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Old 02-07-2011, 10:39 AM   #1
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Need 12volt help!!

88 Winnebago Superchief-Chevy P30/454
The engine battery won't switch off power to the coach. Even with the
coach batteries and shore pwr unhooked I still have power w/the engine off. It keeps draining the engine battery. Can anyone direct me to the problem switch? Thanks
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Old 02-07-2011, 11:10 AM   #2
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I have a switch on my Superchief that is marked "Dual MOM". Have you have/tried that one? I don't have an owners manual so I've had to do a lot of trial and error testing.
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Old 02-07-2011, 11:40 AM   #3
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I tried that switch yesterday while doing some trial and error of my own. (mostly error I think) The solenoid under the hood was clicking when my wife pushed the "MOM" side of the switch. I can only assume that meant it was working. Once I discovered that I unhooked all of the wires from the right of the solenoid leaving only the 2 wires on the left which are engine battery and then to the starter. To my surprise I STILL had power in the coach. Now I'm stumped. I thought that cable only ran to the starter.
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Old 02-07-2011, 11:52 AM   #4
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I went outside and did as you did and unplugged. Verified the coach lights worked and then disconnected the house batteries. No lights. So on mine it appears things are working as expected. Could someone have run a feed from the engine battery to where the house batteries connect?
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Old 02-07-2011, 12:08 PM   #5
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Well, I don't think so because everything was working fine before. I've had the MH for about 3 years now. A few weird things happened on our last camping trip back in the fall. We were plugged in at a campground, My daughter put some popcorn in the microwave to pop. I pulled it out and realized that it haden't popped but a few pieces. Then I found that my house batteries had been drained all the way down. They were fully charged before. Also, my headlights are so dim now that you can barely see the road. I don't know if these things are related or not but I have a feeling they are. It was after that trip that I first noticed that the interor lights were working off of the engine battery. I appreciate your help by the way Tom. This is frustrating as camping season begins next month!!!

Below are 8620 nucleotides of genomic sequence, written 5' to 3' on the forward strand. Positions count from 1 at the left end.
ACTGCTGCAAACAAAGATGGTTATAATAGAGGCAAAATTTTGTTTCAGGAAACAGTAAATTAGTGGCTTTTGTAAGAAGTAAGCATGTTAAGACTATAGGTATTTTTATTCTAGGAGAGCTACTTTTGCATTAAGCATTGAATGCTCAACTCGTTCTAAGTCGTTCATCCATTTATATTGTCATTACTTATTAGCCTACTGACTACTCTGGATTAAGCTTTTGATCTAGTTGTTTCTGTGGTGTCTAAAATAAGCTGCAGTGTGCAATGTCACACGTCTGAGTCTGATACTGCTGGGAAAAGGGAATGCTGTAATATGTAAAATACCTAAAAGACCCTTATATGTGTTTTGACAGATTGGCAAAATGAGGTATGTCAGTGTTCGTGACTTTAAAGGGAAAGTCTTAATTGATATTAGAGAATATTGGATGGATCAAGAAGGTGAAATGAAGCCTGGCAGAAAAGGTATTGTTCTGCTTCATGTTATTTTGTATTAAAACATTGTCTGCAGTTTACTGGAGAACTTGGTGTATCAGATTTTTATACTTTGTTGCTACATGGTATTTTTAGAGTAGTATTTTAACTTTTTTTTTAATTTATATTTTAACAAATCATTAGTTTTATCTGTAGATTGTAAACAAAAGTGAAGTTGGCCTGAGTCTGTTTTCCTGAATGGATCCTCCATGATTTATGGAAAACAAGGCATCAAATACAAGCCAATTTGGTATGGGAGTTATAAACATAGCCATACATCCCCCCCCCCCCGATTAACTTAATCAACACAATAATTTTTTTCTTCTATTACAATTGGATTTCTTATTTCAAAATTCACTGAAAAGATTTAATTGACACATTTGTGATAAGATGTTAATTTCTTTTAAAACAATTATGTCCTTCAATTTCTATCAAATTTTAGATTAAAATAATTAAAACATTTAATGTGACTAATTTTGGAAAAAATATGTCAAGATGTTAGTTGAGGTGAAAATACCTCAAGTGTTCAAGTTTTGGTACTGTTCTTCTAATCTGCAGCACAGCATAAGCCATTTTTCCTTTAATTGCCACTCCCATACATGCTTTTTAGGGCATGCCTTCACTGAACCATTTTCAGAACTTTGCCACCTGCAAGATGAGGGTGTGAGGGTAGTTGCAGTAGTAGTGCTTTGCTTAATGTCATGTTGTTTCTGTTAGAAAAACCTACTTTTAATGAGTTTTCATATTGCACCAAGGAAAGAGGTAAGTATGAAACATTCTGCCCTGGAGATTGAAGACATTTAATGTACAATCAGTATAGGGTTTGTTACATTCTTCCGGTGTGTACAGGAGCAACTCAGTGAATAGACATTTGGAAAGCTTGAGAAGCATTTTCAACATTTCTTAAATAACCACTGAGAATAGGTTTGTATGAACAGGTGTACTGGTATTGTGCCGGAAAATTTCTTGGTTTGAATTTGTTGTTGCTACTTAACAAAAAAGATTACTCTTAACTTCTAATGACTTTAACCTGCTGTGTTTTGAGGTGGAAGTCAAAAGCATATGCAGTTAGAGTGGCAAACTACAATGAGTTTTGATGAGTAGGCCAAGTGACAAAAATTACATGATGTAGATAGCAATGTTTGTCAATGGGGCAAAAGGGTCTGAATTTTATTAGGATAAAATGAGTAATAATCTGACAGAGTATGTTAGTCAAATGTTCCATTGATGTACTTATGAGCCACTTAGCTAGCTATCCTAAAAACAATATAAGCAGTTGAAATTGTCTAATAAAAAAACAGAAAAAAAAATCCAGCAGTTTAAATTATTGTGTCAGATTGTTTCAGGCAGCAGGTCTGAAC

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Old 02-07-2011, 07:21 PM   #6
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Well good luck with this. Sounds like something got fried but what is the question.... Here's hoping someone with more knowledge chimes in...

Does everything work correctly when the house batteries are connected? Plugged in? If you are plugged in and start the engine are the headlights normal? House batteries being charged ? So what happens if you disconnect the engine battery? Do you still have house lights?
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Old 02-08-2011, 12:22 PM   #7
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On my rig the alternator power runs to an isolator and from it on to the engine battery and house battery. Both batteries are charged by the alternator.

I am not knowledgeable enough to know how that isolator might act when it fails.

But, it seems it could fail and allow the engine battery to back feed through the isolator and into the house battery?

Mine is located on the outside of the battery trays compartment.


If the house battery shut down switch has failed and the alternator current isolator has failed you might get your symptoms?
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Old 02-08-2011, 12:46 PM   #8
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Stop guessing and start measuring

Ok,
You have tried a lot of things and made some guesses, and you are getting nowhere slowly.

This is a long one...

We should assume that the batteries are good, the charging system checked and all is in clean working order.

I suspect you may have something wrong with the isolator or another common connection between batteries, but that is a GUESS.